Deep drop fishing is amazingly cool: you catch fish that most people never lay eyes on, like golden tilefish, black-belly rosefish, and monkfish, all of which are spectacularly weird-looking (though none quite match up to the oyster toad, the world’s ugliest fish, for sheer shock value). But it’s also quite challenging, especially when you hook up with a 50 pound fish that’s 900 feet below your boat. He has no desire to rise to the surface, and if you’re going to catch him, you’ll have to turn the crank on your reel somewhere between 1,000 and 2,000 times, depending on the angle of your line and how the fight goes. Ready to break a sweat? Okay then – here are five tips that will help make it happen.

deep drop fishing

This golden tilefish was hand-cranked from 860 feet on a deep drop fishing trip.

1. Always use circle hooks. Those fish are a long, long way off, and you need a self-setting hook to account for the slack and stretch laying between you and the fish, even with braid lines.

2. Use multi-hook rigs. You don’t want to reel in all that line every time you feel a bite, and wonder if your bait was stolen. Every rig should have at least three baits on it, and four or five is better.

3. When you reel a fish several hundred feet off the bottom and then the hook pops free, don’t leave the area for a few minutes. In most cases, once you bring a fish up this far its air bladder expands well beyond the fish’s ability to control it. As a result, fish which fall off the hook often float up to the surface all on their own. Much of the time, they’re thoroughly incapacitated and you can simply motor over to them and scoop the bobbing fish out of the water with a net.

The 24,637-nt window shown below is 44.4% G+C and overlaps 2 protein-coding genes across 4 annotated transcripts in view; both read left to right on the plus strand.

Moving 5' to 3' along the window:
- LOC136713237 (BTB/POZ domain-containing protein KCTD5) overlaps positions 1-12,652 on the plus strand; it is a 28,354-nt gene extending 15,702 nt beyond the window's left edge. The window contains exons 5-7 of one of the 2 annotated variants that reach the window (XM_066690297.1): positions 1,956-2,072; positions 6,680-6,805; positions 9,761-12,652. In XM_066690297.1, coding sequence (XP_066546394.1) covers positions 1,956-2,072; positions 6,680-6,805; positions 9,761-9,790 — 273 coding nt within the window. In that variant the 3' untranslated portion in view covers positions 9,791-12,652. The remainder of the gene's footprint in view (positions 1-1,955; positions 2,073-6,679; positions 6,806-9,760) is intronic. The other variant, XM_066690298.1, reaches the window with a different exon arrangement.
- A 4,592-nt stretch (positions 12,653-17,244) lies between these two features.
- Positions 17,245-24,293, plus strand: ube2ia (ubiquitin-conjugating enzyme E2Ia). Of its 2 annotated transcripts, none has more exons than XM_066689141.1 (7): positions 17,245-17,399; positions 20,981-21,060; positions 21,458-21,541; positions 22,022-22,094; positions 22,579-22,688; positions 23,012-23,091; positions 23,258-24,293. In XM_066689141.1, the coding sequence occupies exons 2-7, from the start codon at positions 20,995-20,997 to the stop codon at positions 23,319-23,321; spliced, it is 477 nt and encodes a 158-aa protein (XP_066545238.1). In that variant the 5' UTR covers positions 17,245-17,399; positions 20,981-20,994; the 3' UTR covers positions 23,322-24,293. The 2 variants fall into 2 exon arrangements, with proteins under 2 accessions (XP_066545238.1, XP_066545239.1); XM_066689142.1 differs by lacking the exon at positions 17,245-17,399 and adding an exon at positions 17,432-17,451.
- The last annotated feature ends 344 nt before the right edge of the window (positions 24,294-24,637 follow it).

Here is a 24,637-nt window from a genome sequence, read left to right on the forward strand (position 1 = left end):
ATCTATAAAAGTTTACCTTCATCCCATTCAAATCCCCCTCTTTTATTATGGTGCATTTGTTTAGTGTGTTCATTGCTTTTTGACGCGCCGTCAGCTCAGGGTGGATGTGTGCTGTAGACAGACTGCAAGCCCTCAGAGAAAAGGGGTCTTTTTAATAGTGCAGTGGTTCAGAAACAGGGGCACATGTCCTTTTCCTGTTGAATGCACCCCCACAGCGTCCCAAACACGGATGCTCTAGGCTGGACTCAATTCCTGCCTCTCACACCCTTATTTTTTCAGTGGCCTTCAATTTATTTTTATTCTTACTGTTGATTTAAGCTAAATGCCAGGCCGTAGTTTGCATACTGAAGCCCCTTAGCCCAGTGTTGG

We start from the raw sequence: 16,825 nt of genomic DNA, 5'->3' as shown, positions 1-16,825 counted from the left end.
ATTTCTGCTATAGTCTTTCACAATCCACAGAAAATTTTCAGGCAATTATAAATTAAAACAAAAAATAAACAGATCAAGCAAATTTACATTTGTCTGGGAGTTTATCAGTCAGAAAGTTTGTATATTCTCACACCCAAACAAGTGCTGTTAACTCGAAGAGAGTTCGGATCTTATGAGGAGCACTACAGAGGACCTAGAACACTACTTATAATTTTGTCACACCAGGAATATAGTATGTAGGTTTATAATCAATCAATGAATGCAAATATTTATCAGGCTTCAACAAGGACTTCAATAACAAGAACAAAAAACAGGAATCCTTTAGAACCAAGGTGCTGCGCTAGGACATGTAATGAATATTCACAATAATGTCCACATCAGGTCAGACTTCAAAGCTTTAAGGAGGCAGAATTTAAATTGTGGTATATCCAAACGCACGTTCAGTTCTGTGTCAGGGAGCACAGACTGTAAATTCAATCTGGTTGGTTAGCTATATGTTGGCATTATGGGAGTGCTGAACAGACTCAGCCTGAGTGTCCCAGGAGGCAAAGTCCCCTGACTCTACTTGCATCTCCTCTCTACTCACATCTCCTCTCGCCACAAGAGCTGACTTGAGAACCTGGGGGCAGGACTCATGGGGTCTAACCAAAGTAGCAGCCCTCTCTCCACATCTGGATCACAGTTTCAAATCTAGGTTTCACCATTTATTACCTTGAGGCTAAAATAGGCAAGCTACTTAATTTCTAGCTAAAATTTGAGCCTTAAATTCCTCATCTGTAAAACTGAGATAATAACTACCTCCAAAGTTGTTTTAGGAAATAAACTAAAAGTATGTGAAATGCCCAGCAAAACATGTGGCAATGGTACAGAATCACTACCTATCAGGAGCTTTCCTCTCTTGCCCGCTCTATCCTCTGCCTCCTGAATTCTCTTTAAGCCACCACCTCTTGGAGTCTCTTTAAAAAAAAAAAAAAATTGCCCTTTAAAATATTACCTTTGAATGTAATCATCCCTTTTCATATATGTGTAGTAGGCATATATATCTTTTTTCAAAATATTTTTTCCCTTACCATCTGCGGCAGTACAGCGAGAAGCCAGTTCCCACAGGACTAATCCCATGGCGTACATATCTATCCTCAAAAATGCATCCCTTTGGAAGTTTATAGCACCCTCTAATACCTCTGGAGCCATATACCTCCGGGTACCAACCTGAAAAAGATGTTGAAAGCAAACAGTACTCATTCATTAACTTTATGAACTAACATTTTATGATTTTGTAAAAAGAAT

4. When relatively small fish, like those black-belly rosefish, are chomping on the baits, leave your rig on the bottom after you feel a nibble or two. These fish run in schools, and often, you can crank up several at a time if you allow a few seconds for multiple fish to take multiple baits.

5. Put plastic glow-in-the-dark sleeves on your hook shanks and/or crimps. Adding a little illumination certainly helps when deep-dropping, and regular cyalume glow sticks will get crushed by the pressure in water this deep.

Written by: Lenny Rudow
With over two decades of experience in marine journalism, Lenny Rudow has contributed to publications including YachtWorld,, Boating Magazine, Marlin Magazine, Boating World, Saltwater Sportsman, Texas Fish & Game, and many others. Lenny is a graduate of the Westlawn School of Yacht Design, and he has won numerous BWI and OWAA writing awards.